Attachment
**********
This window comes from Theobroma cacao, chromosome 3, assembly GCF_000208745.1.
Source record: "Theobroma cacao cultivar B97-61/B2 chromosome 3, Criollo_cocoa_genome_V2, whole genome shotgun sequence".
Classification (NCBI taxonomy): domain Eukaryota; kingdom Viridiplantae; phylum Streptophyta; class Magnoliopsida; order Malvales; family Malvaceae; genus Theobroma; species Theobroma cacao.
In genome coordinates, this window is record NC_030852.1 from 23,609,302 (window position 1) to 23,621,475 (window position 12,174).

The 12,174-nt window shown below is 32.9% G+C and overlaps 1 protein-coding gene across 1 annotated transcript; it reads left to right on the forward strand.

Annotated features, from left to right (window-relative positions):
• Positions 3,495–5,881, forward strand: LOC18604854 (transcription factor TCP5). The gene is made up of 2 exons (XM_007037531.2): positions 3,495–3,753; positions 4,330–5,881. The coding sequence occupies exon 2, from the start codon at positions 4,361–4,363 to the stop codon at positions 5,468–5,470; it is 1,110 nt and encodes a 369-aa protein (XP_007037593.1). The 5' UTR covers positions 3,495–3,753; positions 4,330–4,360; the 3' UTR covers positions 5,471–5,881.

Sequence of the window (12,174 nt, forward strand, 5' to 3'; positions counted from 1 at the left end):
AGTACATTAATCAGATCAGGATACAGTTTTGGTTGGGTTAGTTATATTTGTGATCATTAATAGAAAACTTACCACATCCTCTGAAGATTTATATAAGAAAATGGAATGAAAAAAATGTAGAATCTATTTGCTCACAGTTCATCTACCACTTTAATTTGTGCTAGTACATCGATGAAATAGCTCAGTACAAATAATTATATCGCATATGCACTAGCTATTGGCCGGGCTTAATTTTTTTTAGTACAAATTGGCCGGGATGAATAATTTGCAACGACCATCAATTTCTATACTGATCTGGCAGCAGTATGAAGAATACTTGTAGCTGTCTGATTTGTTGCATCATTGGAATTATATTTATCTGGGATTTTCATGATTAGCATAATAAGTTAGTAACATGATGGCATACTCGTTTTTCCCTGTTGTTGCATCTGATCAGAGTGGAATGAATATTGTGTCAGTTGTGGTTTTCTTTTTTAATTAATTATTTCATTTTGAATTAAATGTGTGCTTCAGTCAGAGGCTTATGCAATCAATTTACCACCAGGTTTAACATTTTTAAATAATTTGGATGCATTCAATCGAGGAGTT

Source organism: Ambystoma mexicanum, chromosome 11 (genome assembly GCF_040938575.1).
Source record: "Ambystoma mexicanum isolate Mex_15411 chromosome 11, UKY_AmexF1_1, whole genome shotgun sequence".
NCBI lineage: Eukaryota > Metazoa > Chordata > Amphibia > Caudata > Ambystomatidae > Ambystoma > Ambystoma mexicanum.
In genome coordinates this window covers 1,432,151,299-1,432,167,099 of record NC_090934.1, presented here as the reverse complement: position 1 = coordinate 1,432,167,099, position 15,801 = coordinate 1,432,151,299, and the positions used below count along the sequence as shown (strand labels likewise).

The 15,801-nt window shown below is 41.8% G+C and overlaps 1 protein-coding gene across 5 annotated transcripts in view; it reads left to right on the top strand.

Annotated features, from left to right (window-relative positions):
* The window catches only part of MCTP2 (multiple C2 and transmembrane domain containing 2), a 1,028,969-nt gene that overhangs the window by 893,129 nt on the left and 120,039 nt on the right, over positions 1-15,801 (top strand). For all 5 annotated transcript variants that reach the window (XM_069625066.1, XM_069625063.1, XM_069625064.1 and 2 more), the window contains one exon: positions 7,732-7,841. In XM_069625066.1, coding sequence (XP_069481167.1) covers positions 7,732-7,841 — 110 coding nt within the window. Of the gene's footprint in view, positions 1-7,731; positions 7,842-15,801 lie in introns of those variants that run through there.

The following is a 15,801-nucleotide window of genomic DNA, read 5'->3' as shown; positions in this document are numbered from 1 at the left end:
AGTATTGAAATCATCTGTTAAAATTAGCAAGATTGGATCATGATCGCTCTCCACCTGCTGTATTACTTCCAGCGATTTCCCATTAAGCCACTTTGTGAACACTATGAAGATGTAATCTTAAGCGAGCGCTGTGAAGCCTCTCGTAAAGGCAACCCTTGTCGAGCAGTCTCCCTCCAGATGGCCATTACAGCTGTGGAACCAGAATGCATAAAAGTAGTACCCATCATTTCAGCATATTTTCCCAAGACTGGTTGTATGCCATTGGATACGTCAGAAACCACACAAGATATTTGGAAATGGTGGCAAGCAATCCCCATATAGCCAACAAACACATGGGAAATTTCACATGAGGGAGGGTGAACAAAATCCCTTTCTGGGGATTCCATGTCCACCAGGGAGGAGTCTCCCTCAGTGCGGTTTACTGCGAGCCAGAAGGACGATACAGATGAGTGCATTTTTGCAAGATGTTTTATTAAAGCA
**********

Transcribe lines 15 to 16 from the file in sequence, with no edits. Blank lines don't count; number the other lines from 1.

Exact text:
Annotated features, from left to right (window-relative positions):
* The window catches only part of MCTP2 (multiple C2 and transmembrane domain containing 2), a 1,028,969-nt gene that overhangs the window by 893,129 nt on the left and 120,039 nt on the right, over positions 1-15,801 (top strand). For all 5 annotated transcript variants that reach the window (XM_069625066.1, XM_069625063.1, XM_069625064.1 and 2 more), the window contains one exon: positions 7,732-7,841. In XM_069625066.1, coding sequence (XP_069481167.1) covers positions 7,732-7,841 — 110 coding nt within the window. Of the gene's footprint in view, positions 1-7,731; positions 7,842-15,801 lie in introns of those variants that run through there.